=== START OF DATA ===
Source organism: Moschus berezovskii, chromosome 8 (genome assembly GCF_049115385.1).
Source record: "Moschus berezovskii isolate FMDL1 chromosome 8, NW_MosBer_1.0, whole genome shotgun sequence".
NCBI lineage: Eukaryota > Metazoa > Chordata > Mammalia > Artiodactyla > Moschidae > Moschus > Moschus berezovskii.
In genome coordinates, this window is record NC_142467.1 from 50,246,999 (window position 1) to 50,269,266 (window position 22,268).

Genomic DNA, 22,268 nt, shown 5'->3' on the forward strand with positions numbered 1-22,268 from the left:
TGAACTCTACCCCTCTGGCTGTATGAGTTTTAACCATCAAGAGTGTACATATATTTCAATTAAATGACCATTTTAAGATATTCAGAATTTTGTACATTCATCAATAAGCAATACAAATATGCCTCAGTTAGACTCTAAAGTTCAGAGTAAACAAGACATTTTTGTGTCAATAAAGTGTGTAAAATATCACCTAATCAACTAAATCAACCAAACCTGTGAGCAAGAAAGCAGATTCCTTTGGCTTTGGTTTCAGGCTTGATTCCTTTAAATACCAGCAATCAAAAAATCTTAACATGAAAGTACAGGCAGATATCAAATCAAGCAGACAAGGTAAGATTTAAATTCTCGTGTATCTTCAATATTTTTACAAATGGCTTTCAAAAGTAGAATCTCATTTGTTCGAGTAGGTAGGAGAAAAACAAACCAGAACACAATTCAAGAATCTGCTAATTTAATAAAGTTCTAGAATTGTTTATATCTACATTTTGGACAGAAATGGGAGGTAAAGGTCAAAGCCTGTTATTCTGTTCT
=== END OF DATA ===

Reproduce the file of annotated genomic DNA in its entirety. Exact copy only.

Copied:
Source organism: Moschus berezovskii, chromosome 8 (genome assembly GCF_049115385.1).
Source record: "Moschus berezovskii isolate FMDL1 chromosome 8, NW_MosBer_1.0, whole genome shotgun sequence".
NCBI lineage: Eukaryota > Metazoa > Chordata > Mammalia > Artiodactyla > Moschidae > Moschus > Moschus berezovskii.
In genome coordinates, this window is record NC_142467.1 from 50,246,999 (window position 1) to 50,269,266 (window position 22,268).

Genomic DNA, 22,268 nt, shown 5'->3' on the forward strand with positions numbered 1-22,268 from the left:
TGAACTCTACCCCTCTGGCTGTATGAGTTTTAACCATCAAGAGTGTACATATATTTCAATTAAATGACCATTTTAAGATATTCAGAATTTTGTACATTCATCAATAAGCAATACAAATATGCCTCAGTTAGACTCTAAAGTTCAGAGTAAACAAGACATTTTTGTGTCAATAAAGTGTGTAAAATATCACCTAATCAACTAAATCAACCAAACCTGTGAGCAAGAAAGCAGATTCCTTTGGCTTTGGTTTCAGGCTTGATTCCTTTAAATACCAGCAATCAAAAAATCTTAACATGAAAGTACAGGCAGATATCAAATCAAGCAGACAAGGTAAGATTTAAATTCTCGTGTATCTTCAATATTTTTACAAATGGCTTTCAAAAGTAGAATCTCATTTGTTCGAGTAGGTAGGAGAAAAACAAACCAGAACACAATTCAAGAATCTGCTAATTTAATAAAGTTCTAGAATTGTTTATATCTACATTTTGGACAGAAATGGGAGGTAAAGGTCAAAGCCTGTTATTCTGTTCT